University of Minnesota Program Overview
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ACVP Training Program Overview

Name of Institution: University of Minnesota College of Veterinary Medicine
Address: CP: 1365 Gortner Avenue
AP: 1333 Gortner Avenue
St. Paul, MN 55108-1098

Program Coordinators and Emails:
Clinical: Dr. Davis Seelig,
Anatomic: Dr. Christina Foutz,
Anatomic: Dr. Erik Olson,

Resident Representatives and Emails:
Clinical: Dr. Courtney Johnson,
Clinical: Dr. Jennifer Bouschor,
Anatomic: Dr. Kendall Langsten,

Prerequisites Beyond DVM:
Clinical Pathology: Internship or equivalent clinical experience preferred.
Anatomic Pathology: Evidence of interest or work in the pathology realm during DVM or post-DVM training preferred.


Program Information:
Program  CP AP Combined MS/PhD
Program Options Graduate options (MS/PhD) are available for the interested and suitable candidate Potential to pursue PhD after completion of residency (NIH T32 funding for qualified individuals)
Full Time Residents 2 3
Typical # of years for completion 3 3
Money to go to one (1) meeting/year $1,000 As needed at discretion of the VDL director
Money for books and supplies See above $1000/year
Independent research/publication required for program completion? Very strongly encouraged (case report and primary research project) Case reports are strongly encouraged

Clinical Pathology: Residents provide diagnostic support to the teaching hospital, engage in clinical pathology instruction, and participate in at least 1 clinical or basic research project.  

Anatomic Pathology: The residency is primarily based at the Veterinary Diagnostic Laboratory at the College of Veterinary Medicine.  Residents rotate through necropsy and biopsy diagnostic services (both internal and external clients) as well as provide teaching in the DVM curriculum and 4th year rotations.


Case Load:

 Small Animals Large Animals Exotic/Zoo Animals Lab Animals
Anatomic Pathology 78% 15% 5% 2%
Clinical Pathology 49925 3026 187 3515

Clinical Pathology: Our caseload largely reflects submissions from the UMN Veterinary Medical Center and researchers from the UMN Academic Health Center with lesser numbers from the regional zoos and raptor center.  The lab animal samples reflect a mixture of large animal, non-human primates, and rodent samples.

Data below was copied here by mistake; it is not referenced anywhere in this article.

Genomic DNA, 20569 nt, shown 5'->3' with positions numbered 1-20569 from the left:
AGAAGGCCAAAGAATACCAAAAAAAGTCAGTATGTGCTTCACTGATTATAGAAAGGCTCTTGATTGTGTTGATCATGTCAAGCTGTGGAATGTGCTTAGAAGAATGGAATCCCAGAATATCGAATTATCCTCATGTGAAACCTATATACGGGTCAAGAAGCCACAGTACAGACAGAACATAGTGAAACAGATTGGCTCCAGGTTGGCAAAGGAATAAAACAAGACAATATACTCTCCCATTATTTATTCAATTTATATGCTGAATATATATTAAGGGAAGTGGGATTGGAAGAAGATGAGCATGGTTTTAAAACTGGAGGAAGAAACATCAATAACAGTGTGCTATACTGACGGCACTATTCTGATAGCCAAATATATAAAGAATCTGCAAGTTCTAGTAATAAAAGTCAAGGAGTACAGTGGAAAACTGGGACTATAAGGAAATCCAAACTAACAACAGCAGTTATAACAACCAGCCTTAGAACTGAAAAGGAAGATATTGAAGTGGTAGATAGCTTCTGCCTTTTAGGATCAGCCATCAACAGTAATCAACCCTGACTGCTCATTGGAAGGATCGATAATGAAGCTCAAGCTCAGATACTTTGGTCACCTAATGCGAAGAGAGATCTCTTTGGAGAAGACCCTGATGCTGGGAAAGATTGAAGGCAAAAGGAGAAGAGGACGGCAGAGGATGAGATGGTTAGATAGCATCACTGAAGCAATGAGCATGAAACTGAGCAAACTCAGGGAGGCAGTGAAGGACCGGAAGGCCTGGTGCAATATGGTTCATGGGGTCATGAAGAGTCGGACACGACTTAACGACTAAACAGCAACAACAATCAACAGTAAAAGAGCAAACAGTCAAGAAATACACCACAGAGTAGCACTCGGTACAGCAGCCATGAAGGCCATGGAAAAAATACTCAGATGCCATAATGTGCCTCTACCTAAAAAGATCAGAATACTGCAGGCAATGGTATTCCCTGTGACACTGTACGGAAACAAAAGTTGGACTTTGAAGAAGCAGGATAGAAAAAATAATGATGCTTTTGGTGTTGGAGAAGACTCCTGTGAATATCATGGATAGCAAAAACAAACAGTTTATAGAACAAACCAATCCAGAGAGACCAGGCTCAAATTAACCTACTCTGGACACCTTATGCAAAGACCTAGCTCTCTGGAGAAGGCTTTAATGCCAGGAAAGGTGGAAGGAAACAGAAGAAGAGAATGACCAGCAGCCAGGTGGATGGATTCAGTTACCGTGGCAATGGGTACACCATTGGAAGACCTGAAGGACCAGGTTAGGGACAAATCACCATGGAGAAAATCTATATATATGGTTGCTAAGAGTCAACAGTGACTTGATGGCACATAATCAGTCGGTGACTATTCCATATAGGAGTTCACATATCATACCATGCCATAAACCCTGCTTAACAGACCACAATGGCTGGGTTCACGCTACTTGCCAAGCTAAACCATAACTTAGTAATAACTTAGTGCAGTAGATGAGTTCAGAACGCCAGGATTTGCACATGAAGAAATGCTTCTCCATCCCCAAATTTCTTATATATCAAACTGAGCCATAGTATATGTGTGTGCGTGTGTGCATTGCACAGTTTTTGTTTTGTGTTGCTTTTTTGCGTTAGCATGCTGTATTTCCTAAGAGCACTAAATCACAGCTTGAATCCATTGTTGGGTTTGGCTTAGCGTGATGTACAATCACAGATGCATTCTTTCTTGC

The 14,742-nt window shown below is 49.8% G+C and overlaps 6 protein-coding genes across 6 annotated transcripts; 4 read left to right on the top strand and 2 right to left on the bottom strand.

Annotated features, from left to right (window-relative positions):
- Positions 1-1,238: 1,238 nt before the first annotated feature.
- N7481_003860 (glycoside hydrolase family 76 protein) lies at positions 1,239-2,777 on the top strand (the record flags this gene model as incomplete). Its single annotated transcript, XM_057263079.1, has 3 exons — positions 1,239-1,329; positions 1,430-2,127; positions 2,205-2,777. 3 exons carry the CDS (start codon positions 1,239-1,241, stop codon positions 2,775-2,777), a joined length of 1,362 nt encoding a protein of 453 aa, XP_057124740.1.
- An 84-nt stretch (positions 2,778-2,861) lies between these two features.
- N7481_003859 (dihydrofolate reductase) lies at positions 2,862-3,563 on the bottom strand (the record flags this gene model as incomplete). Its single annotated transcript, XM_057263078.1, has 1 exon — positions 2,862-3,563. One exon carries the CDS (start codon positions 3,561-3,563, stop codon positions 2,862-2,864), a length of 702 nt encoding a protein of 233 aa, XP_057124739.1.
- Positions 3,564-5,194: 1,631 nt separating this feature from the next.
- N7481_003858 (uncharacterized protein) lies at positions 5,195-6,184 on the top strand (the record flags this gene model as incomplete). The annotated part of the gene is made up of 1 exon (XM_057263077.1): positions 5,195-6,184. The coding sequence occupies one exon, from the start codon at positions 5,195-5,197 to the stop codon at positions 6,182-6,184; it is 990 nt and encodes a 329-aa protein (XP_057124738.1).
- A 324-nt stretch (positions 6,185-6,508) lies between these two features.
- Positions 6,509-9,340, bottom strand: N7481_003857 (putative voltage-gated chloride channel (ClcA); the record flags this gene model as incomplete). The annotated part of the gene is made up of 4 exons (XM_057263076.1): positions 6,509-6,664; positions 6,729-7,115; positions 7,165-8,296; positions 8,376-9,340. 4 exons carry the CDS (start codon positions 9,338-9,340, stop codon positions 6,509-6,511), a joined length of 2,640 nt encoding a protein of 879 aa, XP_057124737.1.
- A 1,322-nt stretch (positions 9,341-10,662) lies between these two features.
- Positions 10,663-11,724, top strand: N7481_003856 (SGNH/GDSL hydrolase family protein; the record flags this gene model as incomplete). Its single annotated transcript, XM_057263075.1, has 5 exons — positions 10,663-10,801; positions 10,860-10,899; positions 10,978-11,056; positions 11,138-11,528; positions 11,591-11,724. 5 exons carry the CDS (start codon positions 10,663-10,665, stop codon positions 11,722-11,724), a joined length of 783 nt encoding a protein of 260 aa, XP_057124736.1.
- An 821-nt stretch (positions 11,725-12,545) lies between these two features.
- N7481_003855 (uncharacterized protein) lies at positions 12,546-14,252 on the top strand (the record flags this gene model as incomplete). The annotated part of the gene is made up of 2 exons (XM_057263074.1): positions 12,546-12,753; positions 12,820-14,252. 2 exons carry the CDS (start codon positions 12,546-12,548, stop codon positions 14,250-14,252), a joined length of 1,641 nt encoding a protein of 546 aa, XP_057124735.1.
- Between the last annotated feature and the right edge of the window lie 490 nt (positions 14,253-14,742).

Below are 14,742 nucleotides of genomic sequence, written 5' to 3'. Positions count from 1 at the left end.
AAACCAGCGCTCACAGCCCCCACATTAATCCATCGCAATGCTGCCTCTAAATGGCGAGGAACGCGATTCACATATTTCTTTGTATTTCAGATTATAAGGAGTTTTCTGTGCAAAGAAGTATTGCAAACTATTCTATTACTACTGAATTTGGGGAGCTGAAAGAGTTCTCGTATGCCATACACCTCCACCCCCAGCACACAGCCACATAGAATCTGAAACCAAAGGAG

Anatomic Pathology: The overall caseload is quite high.  There are opportunities for more exposure to production, exotic/zoo, and laboratory animals depending on the interest of the individual resident.


Required Coursework for Specific Programs:
 MS See UMN CVM Graduate School website:
 PhD See UMN CVM Graduate School website:
 AP Unless a graduate degree is desired, there is no required coursework for the Anatomic Pathology program
 CP Unless a graduate degree is desired, there is no required coursework for the Clinical Pathology program

Clinical Pathology:  Although not taken for graduate credit, participation in weekly CP rounds, resident journal club, chemistry rounds, morbidity and mortality rounds, and CVM-wide grand rounds is required.  

Anatomic Pathology: Although not taken for graduate credit, participation in weekly histopathology slide conference, gross pathology rounds, journal club, general pathology rounds, clinical pathology rounds (presented by the clinical pathology service), and cardiopathology rounds (presented monthly by the cardiology department) is required. 

Other Opportunities:
Clinical Pathology: Depending upon the candidate's interest, there are opportunities to participate in seminar series and rounds throughout the UMN Academic Health Center, including those held in the human CP and hematopathology group and the Masonic Cancer Center.


Percentage of Time Spent in Activities - Clinical Pathology:

Service  Teaching  Seminar/Courses  Research  Other 
Year 1 50 20 5 25  
Year 2 50 20 5 25  
Year 3  50 20 5 25  
Year 4



Percentage of Time Spent in Activities - Anatomic Pathology:
Service Teaching Seminar/Courses Research Other
Year 1 45 45 8 2
Year 2 45 45 8 2
Year 3 45 45 8 2
Year 4

Anatomic pathology: While the percentages of service, teaching, and seminars tend to stay the same throughout the three years, the distribution between necropsy floor duty, biopsy service, and other interests (e.g., production animal, lab animal, research) will vary over the three years.  During the second and third year, there is time available for residents to pursue interests through externships at other institutions or other local services through the University.  The residency program is affiliated with the Masonic Cancer Center and Experimental Surgical Services providing the opportunity for exposure to laboratory animal cases with resident interest.  The Veterinary Diagnostic Laboratory has a very high caseload of production animals with many production animal diagnosticians allowing the opportunity for training in production animal diagnostics as well.  There are also board certified zoo/exotics and avian pathologists with large caseloads to allow exposure to these species for interested residents.

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